Here’s a harsh fact: Not everyone is good at everything. Some people are terrible athletes, some are poor in art or music, and some have difficulty with math or science. Conversely, some people are superb athletes, unbelievably creative artists and musicians, or show brilliance in math and science. That’s just the way life is. Not everyone is good at everything.
Unfortunately, you wouldn’t always know it. Starting in the late 80s, America’s approach to child-rearing took a radical turn which would affect every aspect of a child’s life. At home, parents began praising everything a child did; in sports, youngsters started getting participation trophies, awarded for just showing up; in school, no one received a grade below a B, and everyone made the honor roll.
All that praise and all those trophies probably made kids feel pretty good about themselves. The problem was, all that self-esteem was based on fabricated success. The kids that were never able to hit or catch a baseball thought they were great baseball players because they received trophies that said so. The kids that could barely draw a stick figure considered themselves to be a great artist because they had blue ribbons that said so. The kids that struggled with long division thought they were math geniuses because they received all As and Bs in math.
Is self-esteem and self-confidence, based on nothing, a healthy thing? In retrospect, the answer seems to be “No!”
The thinking now is that, since real life doesn’t have the ability to falsely sustain anyone’s feeling of inflated self-worth, the “every kid gets a trophy” method of parenting and education is just setting kids up to fail when they get out into the world.
Psychology Today suggests that, rather than give every kid a trophy, hand every kid a list of lessons they should memorize as they begin their journey through life. Here are a couple of the lessons listed:
- Life is not fair—get used to it.
- The world will expect you to accomplish something before you feel good about yourself.
- Television is not real life. In real life people actually have to leave the coffee shop and go to jobs.
- Your school may have done away with winners and losers, but life has not.
What should parents do to provide their children with real self-esteem and real self-confidence? First, recognize that self-esteem and self-confidence are different.
It’s possible for someone to consider themselves to be a good person—based on their kindness, their generosity, their willingness to help others, their contributions to the community and to those in need—and still lack confidence. Conversely, one can have a great deal of self-confidence, and still have low self-esteem.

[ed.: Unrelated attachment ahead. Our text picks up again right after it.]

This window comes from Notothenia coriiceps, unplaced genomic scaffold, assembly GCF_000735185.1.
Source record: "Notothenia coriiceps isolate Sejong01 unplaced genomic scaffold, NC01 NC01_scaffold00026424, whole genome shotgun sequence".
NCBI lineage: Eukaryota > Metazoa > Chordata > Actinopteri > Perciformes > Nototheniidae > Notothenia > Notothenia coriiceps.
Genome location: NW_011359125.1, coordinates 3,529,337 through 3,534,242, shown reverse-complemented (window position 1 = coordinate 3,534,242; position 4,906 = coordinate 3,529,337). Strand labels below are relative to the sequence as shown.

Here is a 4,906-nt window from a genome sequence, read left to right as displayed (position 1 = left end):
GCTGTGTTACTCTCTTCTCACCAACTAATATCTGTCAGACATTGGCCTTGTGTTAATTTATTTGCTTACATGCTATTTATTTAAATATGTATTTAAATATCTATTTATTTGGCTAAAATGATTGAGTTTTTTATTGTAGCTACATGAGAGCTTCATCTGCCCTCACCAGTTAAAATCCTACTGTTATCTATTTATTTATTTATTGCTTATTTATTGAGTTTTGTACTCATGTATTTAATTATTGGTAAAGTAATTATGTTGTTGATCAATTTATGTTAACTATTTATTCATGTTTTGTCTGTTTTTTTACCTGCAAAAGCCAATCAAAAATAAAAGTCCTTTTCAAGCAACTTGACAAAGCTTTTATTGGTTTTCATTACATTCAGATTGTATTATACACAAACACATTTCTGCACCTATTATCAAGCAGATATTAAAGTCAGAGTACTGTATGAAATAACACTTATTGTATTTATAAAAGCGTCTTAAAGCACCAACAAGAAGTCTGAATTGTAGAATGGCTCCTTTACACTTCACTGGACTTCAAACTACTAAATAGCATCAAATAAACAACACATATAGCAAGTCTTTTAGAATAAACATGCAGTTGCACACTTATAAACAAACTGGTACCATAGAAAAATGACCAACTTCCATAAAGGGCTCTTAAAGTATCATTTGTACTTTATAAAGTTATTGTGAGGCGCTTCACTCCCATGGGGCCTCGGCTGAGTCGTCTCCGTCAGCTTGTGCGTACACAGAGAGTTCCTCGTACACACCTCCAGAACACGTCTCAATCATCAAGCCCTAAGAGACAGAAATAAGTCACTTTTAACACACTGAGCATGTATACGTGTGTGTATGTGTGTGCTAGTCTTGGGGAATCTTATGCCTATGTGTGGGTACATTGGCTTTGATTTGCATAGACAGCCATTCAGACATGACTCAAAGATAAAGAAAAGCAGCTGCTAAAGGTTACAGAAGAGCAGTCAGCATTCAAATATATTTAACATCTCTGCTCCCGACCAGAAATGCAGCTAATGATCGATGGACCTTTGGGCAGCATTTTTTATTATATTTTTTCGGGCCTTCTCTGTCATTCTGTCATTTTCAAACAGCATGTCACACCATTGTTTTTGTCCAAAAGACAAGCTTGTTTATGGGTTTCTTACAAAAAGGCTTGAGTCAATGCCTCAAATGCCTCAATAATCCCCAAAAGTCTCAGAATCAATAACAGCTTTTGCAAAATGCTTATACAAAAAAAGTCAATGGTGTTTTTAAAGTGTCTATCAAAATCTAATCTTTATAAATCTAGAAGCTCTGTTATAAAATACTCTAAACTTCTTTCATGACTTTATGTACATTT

A well-rounded human should have both and both should be based in reality.
Self-esteem is how we feel about ourselves. During the everyone-gets-a-trophy years, it was thought that high self-esteem would lead to accomplishments. A generation later, that thinking is understood to be backwards: accomplishments lead to high self-esteem.
Family TLC relates the following cautionary tale: Psychologist, Dr. Lawrence Balter, tells a story of parents, “who made a big fuss about a poem their child had written. They talked about it for days, made copies to send to friends and relatives. But the child never wrote another poem, apparently convinced that he could never again meet the extraordinary standards implied by his parents’ gushing enthusiasm.”
According to Family TLC, just telling kids how great they are, rather than praising them for actual achievement, can backfire in another way. When children who have an unrealistic, inflated opinion of themselves are rejected or mocked by others, they are likely to become hostile, aggressive, and sometimes even violent.
- Don’t over-praise – Self-esteem comes from feeling loved, secure and developing competence. Parents can provide the first two, but developing competence takes time and effort. Over-praising lowers the bar. If parents heap praise on a child, even when parents know the child hasn’t given their best effort, the child thinks they’re already doing a great job and won’t be motivated to do better.
- Let kids make their own choices and take healthy risks – If it’s raining and your child wants to go out without a raincoat or umbrella, let them go. Getting soaked to the bone can be an educational experience they won’t care for and next time, they’ll ask for that rain gear.
- Don’t worry about failure – Many parents think failure will hurt their child’s self-esteem, but failure is the quickest way to build self-esteem. Overcoming obstacles and readjusting goals to make them achievable will help children feel good about themselves.
- Be a good role model – Make certain your own positive sense of self is evident to your children. Don’t make negative self-comments. Children learn from watching their parents, and if parents don’t feel good about themselves, their children will have a much harder time developing their own self-worth.